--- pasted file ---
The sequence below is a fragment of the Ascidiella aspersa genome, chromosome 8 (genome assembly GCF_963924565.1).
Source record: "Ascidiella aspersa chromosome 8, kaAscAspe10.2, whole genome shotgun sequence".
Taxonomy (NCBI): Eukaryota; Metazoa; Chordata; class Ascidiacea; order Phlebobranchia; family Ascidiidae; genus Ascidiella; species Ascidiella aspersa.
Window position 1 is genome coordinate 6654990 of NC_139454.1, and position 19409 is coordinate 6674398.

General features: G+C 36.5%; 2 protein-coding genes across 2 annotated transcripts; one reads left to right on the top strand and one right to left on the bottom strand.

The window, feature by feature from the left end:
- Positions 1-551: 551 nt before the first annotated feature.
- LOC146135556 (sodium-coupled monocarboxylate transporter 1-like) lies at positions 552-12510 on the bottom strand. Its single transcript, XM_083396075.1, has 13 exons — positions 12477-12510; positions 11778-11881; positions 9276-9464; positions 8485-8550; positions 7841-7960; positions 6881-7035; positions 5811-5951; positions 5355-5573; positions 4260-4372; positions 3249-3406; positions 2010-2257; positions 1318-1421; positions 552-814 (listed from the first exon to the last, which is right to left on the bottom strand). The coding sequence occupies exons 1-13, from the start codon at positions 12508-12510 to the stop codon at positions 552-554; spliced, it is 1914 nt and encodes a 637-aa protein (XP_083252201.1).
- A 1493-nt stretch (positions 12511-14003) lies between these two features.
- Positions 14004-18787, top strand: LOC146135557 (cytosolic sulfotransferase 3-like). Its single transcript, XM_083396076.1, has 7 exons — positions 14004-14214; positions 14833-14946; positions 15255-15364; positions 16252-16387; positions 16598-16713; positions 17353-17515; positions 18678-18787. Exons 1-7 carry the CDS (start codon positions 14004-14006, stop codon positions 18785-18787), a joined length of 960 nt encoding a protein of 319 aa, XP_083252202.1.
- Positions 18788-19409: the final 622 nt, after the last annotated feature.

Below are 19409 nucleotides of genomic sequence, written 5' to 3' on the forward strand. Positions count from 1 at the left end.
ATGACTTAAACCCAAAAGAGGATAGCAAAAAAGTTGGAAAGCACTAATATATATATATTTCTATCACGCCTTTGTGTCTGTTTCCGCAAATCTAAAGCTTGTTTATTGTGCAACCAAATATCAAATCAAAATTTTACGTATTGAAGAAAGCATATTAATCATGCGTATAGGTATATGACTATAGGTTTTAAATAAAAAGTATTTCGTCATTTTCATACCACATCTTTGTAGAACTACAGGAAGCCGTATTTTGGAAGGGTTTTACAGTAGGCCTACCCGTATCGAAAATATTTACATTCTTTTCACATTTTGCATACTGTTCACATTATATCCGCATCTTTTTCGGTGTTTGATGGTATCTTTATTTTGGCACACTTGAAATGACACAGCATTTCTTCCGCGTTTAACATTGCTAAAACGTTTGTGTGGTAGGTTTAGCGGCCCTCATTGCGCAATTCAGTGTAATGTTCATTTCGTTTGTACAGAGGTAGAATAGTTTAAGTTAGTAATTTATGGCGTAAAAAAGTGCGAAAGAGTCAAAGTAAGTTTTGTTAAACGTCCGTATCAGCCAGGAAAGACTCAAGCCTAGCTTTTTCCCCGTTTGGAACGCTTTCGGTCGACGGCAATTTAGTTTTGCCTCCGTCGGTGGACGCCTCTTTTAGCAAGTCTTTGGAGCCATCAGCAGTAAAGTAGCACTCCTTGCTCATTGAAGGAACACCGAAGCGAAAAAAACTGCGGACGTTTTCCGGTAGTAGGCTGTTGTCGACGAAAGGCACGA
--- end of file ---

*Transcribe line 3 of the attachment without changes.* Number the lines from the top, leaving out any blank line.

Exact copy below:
Taxonomy (NCBI): Eukaryota; Metazoa; Chordata; class Ascidiacea; order Phlebobranchia; family Ascidiidae; genus Ascidiella; species Ascidiella aspersa.